Another Syntactic-Ambiguity Cautionary Tale (As If We Really Needed One): The Supreme Court’s Opinion in Lockhart

Here we go again.

You might recall that syntactic ambiguity involves uncertainty over what part of a sentence a phrase modifies, or what part of a phrase a word modifies. If you want a whole bunch of examples of syntactic ambiguity, just search for “syntactic” on this blog.

Well, the most recent Supreme Court opinion, Lockhart v. U.S. (opinion PDF here), involves syntactic ambiguity. Here’s the language at issue:

relating to aggravated sexual abuse, sexual abuse, or abusive sexual conduct involving a minor or ward

The question was whether the trailing modifier “involving a minor or a ward” modifies just “abusive sexual conduct” or also modifies “aggravated sexual abuse” and “sexual abuse”. As a citizen, I’m sure I care deeply. But as a contract drafter, I don’t give a flying f*ck, because I’m paranoid about excluding this sort of confusion from my contracts.

In her opinion, Justice Sotomayor offers evidence for the majority’s conclusion that the trailing modifier modifies just the last element. That’s as it should be. But she also trots out that most depressing of subjects, the rule of the last antecedent, which says that a limiting clause or phrase should ordinarily be read as modifying only the noun or phrase that it immediately follows.

The problem with the rule of the last antecedent is the problem with all principles of interpretation: because they rely on generalized notions of now people understand text, they’re arbitrary when applied to any one bit of text. As Justice Kagan demonstrates in her dissent, it’s a simple matter to come up with examples in which any reasonable reader would conclude that the writer intended for the trailing modifier to modify all the preceding elements.

So the rule of the last antecedent is, like other principles of interpretation, a convenient fiction that is put aside whenever it proves inconvenient. Principles of interpretation are a mess. (Those who favor principles of interpretation are prone to calling them “canons,” presumably in the hope that the ecclesiastical-law origins of that word will give principles of interpretation a sanctified glow.)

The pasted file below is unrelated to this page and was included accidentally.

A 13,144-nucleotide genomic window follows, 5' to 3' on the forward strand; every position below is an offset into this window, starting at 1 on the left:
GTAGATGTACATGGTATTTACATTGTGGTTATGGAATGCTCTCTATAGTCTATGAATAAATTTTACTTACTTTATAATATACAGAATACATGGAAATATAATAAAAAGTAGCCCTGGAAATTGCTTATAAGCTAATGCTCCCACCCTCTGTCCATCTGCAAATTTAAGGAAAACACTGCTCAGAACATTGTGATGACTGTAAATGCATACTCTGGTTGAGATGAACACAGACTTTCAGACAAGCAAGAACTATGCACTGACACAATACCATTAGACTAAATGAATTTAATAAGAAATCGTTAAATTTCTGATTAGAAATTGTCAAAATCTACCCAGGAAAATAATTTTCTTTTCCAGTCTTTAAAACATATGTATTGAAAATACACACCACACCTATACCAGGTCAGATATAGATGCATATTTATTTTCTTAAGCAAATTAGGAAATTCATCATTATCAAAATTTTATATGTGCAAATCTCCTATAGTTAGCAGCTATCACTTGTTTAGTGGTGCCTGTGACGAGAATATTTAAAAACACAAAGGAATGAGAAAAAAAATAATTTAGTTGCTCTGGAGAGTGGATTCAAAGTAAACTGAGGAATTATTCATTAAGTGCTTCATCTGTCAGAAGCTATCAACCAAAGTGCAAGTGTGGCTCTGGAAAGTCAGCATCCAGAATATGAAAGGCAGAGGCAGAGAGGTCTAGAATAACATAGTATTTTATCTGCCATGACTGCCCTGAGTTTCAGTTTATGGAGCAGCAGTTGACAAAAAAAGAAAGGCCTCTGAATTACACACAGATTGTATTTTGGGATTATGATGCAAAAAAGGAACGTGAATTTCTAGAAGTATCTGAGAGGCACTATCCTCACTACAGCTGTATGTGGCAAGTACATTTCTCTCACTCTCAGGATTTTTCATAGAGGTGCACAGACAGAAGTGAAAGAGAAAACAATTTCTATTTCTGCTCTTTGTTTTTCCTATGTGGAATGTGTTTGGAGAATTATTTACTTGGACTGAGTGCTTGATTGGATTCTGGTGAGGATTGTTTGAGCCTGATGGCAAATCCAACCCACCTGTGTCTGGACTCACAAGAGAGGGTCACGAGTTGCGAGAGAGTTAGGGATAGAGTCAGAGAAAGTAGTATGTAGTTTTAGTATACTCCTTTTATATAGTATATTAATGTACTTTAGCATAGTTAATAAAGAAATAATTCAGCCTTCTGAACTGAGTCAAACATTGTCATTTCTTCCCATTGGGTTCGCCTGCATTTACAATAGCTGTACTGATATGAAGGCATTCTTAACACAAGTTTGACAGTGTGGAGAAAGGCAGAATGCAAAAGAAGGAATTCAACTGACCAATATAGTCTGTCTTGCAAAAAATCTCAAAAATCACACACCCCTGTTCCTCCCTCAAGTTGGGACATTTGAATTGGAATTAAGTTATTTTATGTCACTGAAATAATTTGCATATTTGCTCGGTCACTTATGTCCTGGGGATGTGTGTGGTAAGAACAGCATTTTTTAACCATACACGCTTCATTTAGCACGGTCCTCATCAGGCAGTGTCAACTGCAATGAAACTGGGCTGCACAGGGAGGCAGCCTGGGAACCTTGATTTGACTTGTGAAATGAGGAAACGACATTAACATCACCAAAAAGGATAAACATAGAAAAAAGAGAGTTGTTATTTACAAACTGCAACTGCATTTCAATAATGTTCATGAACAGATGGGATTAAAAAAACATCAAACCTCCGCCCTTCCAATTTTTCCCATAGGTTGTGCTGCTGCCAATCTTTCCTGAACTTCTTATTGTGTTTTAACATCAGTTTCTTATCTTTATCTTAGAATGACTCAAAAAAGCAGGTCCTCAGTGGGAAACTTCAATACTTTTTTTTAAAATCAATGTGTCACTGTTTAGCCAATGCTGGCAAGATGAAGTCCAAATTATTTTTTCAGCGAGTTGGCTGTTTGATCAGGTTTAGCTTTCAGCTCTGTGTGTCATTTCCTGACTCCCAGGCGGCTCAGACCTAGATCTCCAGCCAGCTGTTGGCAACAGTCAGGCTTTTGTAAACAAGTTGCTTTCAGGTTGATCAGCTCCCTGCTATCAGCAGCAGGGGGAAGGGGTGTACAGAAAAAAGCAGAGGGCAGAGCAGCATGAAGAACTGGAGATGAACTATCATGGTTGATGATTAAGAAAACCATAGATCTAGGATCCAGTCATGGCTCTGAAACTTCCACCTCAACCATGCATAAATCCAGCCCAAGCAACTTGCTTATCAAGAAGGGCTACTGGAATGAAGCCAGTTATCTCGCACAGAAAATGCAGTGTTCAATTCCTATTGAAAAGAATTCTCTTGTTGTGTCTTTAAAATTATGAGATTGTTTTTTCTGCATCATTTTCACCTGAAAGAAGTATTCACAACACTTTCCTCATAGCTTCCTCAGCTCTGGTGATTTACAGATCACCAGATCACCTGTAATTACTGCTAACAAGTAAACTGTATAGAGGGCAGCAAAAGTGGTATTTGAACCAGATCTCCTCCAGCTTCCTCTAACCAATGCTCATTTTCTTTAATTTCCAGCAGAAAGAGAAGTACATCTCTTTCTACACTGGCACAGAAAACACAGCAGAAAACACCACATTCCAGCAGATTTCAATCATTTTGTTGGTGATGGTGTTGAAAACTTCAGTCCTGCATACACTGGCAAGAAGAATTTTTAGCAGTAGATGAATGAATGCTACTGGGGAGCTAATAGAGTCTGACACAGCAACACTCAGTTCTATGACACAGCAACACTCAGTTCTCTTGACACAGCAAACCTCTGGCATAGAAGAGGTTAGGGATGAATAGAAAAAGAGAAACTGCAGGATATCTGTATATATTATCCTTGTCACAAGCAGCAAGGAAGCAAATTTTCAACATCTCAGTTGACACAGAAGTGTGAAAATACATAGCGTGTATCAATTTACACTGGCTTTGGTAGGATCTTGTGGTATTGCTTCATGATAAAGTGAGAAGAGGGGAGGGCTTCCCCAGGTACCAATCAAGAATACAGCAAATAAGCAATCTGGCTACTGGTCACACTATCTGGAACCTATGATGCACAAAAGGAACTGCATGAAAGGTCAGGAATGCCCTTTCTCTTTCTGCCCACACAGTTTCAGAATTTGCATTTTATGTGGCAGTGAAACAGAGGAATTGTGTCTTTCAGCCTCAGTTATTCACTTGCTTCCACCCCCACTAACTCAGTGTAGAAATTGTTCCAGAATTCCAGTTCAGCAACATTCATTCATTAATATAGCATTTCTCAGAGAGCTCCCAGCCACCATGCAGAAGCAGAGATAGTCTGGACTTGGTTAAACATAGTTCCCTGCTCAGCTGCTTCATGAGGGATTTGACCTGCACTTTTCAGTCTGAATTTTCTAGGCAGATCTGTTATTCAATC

It’s amusing that in her opinion, Justice Sotomayor describes the rule of the last antecedent as “timeworn.” But I think she meant time-tested, or some such, whereas timeworn means worn out, threadbare. So Justice Sotomayor inadvertently did choose an apt word.

The best discussion of the rule of the last antecedent that I’ve encountered is by Joe Kimble, in his article in the most recent issue of The Scribes Journal of Legal Writing, The Doctrine of the Last Antecedent, the Example in Barnhart, Why Both Are Weak, and How Textualism Postures (PDF here). For a linguistics take on Lockhart, see this post by Neal Goldfarb. And if you want to see where the rule of the last antecedent really goes off the rails, check out my article Bamboozled by a Comma: The Second Circuit’s Misdiagnosis of Ambiguity in American International Group, Inc. v. Bank of America Corp., from the same issue of Scribes as Joe’s article (PDF here).

Again, the lesson for those who draft and review contracts is to become attuned to this sort of confusion and purge it from your contracts. It would be disastrous to rely on the courts and the rule of the last antecedent to bail you out. MSCD contains a chapter on syntactic ambiguity; if anyone know of a better treatment of the subject, I’d like to hear about it.

While I’m at it, I noticed this article on Lockhart by Harvard Law School professor Noah Feldman. Two problems: First, despite its title, the opinion has nothing to do with stuffy language, but with stuffy interpretation of language. And second, the language at issue in Lockhart involves a trailing modifier, not a dangling modifier. Dangling modifiers are something else entirely; see this Grammar Bytes item. Why point this out? Because there’s already enough confusion surrounding the rule of the last antecedent, it’s too bad to have a prominent commentator add to it.

About the author

Ken Adams is the leading authority on how to say clearly whatever you want to say in a contract. He’s author of A Manual of Style for Contract Drafting, and he offers online and in-person training around the world. He’s also chief content officer of LegalSifter, Inc., a company that combines artificial intelligence and expertise to assist with review of contracts.